Blizzard v. Newport News Redevelopment & Housing Authority, 670 F. Supp. 1337 (E.D. Va. 1984)

US District Court for the Eastern District of Virginia - 670 F. Supp. 1337 (E.D. Va. 1984)
April 12, 1984

670 F. Supp. 1337 (1984)

Maudie P. BLIZZARD, Plaintiff,
v.
NEWPORT NEWS REDEVELOPMENT AND HOUSING AUTHORITY, Defendant.

Civ. A. No. 82-167-NN.

United States District Court, E.D. Virginia, Newport News Division.

April 12, 1984.

 
*1338 *1339 OPINION AND ORDER

DOUMAR, District Judge.

The plaintiff brought this action pursuant to Title VII of the Civil Rights Act of 1964, 42 U.S.C. § 2000e, et seq. She alleges that the defendant terminated her employment in retaliation for filing a complaint of racial discrimination with the Equal Employment Opportunity Commission (EEOC) and for opposing an allegedly unlawful discriminatory employment practice. On August 12, 1983, the Court granted the plaintiff's motion to bifurcate the trial. A trial without a jury on the issue of liability alone took place on September 1 and 2, 1983. Following the presentation of evidence, the Court instructed the parties to brief the Court. The matter is now ready for decision. For the reasons stated herein, judgment shall be entered in favor of the plaintiff on the issue of defendant's liability under Title VII of the Civil Rights Act.

 
I. FACTS

The plaintiff, Maudie P. Blizzard, is a black female and a resident of Hampton, Virginia. The defendant, Newport News Redevelopment and Housing Authority (hereinafter "Authority"), is a public agency responsible for developing and maintaining subsidized housing, housing for the elderly, and other residential projects. The Authority employs approximately 150 individuals, and receives most of its funds from the federal government.[1]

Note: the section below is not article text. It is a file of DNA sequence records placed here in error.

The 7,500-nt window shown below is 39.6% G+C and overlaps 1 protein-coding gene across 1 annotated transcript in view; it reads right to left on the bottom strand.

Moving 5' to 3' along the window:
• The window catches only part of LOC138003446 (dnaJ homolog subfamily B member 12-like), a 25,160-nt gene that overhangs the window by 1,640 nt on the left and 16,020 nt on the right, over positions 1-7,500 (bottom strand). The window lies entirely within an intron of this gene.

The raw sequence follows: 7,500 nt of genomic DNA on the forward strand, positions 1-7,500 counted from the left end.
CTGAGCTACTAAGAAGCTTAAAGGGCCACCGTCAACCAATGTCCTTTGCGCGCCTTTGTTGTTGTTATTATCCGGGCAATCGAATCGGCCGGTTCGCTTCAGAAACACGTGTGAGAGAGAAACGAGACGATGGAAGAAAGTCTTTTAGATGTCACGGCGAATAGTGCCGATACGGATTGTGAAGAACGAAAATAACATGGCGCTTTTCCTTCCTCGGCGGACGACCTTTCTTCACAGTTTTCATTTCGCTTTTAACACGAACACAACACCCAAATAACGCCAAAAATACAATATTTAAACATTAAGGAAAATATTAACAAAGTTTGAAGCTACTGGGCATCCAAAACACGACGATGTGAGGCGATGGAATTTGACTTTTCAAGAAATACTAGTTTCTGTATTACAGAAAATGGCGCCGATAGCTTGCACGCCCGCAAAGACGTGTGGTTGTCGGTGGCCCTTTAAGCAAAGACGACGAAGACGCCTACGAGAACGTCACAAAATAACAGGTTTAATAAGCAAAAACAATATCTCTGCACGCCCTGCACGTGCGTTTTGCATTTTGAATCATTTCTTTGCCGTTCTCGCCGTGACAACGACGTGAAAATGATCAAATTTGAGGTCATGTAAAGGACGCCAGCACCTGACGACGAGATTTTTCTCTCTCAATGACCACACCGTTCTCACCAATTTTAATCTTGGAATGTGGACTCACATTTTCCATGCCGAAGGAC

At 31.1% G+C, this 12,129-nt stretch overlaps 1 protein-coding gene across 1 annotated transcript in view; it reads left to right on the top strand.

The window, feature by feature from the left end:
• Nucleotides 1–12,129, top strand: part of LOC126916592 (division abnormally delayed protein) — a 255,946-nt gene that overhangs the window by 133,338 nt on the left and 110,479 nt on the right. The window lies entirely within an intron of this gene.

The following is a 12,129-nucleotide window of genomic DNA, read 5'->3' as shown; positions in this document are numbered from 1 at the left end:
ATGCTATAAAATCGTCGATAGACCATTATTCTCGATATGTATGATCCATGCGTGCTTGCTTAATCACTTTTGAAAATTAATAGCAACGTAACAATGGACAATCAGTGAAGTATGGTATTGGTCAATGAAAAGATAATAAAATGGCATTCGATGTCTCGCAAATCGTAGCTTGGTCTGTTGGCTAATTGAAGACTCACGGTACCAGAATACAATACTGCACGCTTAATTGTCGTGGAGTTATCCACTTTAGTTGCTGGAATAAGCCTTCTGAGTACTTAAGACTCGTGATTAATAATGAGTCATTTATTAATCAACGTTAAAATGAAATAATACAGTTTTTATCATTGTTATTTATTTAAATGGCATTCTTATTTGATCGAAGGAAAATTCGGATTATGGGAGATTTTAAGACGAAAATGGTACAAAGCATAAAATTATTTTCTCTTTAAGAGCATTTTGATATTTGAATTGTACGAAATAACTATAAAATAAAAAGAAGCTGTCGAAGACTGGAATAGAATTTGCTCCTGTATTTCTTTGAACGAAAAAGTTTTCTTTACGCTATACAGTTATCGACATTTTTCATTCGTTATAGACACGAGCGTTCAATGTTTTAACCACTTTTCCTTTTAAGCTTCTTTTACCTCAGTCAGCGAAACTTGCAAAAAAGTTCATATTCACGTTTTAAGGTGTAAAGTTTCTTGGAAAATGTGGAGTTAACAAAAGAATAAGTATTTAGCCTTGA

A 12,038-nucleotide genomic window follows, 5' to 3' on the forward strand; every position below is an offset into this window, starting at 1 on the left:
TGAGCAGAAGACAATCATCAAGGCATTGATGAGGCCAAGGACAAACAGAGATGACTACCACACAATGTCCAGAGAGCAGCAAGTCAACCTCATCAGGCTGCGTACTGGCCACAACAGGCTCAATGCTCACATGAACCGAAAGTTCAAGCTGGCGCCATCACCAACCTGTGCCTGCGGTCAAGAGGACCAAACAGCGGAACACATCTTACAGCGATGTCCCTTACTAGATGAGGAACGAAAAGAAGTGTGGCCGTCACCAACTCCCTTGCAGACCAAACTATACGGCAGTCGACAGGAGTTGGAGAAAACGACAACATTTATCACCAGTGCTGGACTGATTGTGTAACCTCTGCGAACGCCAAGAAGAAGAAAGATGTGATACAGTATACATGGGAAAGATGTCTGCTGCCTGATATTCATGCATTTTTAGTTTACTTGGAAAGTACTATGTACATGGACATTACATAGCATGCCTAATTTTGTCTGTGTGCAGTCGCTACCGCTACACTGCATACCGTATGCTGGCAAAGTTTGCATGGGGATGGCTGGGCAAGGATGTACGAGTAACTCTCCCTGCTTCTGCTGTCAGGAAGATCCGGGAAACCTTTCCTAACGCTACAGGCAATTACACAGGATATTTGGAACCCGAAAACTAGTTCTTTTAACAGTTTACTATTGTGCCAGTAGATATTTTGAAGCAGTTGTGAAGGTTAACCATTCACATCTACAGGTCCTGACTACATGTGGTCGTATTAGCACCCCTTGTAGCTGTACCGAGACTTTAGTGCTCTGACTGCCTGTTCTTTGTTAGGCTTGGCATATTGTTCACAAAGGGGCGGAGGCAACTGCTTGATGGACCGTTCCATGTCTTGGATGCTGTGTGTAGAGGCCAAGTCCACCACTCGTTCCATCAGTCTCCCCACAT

The plaintiff went to work for the Authority in 1953 as a management aid and was employed until 1955, at which time she left to pursue a nursing career. In 1963, she returned to work at the Authority as a project manager. As one of three project managers, she was responsible for supervising the operation of two apartment complexes in Newport News. The plaintiff's duties included insuring the grounds were kept clean, collecting rents, placing tenants and enforcing the leases. Since 1972, her immediate supervisor was Earl E. Allen, the Authority's Housing Management Officer.

The record demonstrates that the plaintiff's relationship with the Authority during the 1960's was good. Although instances of management disapproval of the plaintiff's judgment occurred with increasing frequency during the 1970's, she continued to receive good to outstanding merit ratings. As time passed, however, relations between the plaintiff and the Authority began to break down. The plaintiff was quite proficient at collecting rent but was often overzealous. Allen received complaints that the plaintiff was rude and abrupt toward tenants, and on occasion improperly threatened to evict those who questioned her authority. Eugene Lamb, the Authority's Director of Housing Management, reported that "Mrs. Blizzard has a quick temper and when someone questions her authority she flies off the handle."[2]

One source of unending friction with the Authority was a reluctance on the part of the plaintiff to perform any of the responsibilities of her job after 5:00 p.m. On January 31 and again on February 4, 1978, Newport News policemen attempted to reach the plaintiff by phone to report that an alarm had been activated. On the first occasion, the plaintiff asked a maintenance employee to take care of the alarm, contrary to Authority policy. On the second occasion, the plaintiff did not answer her phone under circumstances which led Allen to conclude that the plaintiff was not answering her phone because she did not want to be inconvenienced. The record contains evidence of other instances where the plaintiff either failed to respond to or failed to follow up phone calls at home.[3]